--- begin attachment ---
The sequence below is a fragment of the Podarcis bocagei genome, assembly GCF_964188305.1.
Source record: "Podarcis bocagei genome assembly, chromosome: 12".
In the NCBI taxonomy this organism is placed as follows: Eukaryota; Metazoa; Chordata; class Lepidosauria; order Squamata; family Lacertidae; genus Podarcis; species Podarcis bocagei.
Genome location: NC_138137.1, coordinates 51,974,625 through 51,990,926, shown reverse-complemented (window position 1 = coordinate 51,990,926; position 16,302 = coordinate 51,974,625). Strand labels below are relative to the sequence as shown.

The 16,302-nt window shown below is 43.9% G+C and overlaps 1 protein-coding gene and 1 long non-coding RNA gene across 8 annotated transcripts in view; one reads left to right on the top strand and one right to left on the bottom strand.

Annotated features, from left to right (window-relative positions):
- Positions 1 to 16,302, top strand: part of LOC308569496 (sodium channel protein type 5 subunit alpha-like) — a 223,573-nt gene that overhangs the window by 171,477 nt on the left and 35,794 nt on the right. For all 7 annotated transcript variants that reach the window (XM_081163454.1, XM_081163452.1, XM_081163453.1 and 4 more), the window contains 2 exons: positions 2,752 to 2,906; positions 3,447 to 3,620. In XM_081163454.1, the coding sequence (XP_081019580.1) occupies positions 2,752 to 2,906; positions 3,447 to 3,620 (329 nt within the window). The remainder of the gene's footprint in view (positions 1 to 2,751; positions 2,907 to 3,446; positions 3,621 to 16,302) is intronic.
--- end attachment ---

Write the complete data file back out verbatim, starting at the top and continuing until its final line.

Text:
The sequence below is a fragment of the Podarcis bocagei genome, assembly GCF_964188305.1.
Source record: "Podarcis bocagei genome assembly, chromosome: 12".
In the NCBI taxonomy this organism is placed as follows: Eukaryota; Metazoa; Chordata; class Lepidosauria; order Squamata; family Lacertidae; genus Podarcis; species Podarcis bocagei.
Genome location: NC_138137.1, coordinates 51,974,625 through 51,990,926, shown reverse-complemented (window position 1 = coordinate 51,990,926; position 16,302 = coordinate 51,974,625). Strand labels below are relative to the sequence as shown.

The 16,302-nt window shown below is 43.9% G+C and overlaps 1 protein-coding gene and 1 long non-coding RNA gene across 8 annotated transcripts in view; one reads left to right on the top strand and one right to left on the bottom strand.

Annotated features, from left to right (window-relative positions):
- Positions 1 to 16,302, top strand: part of LOC308569496 (sodium channel protein type 5 subunit alpha-like) — a 223,573-nt gene that overhangs the window by 171,477 nt on the left and 35,794 nt on the right. For all 7 annotated transcript variants that reach the window (XM_081163454.1, XM_081163452.1, XM_081163453.1 and 4 more), the window contains 2 exons: positions 2,752 to 2,906; positions 3,447 to 3,620. In XM_081163454.1, the coding sequence (XP_081019580.1) occupies positions 2,752 to 2,906; positions 3,447 to 3,620 (329 nt within the window). The remainder of the gene's footprint in view (positions 1 to 2,751; positions 2,907 to 3,446; positions 3,621 to 16,302) is intronic.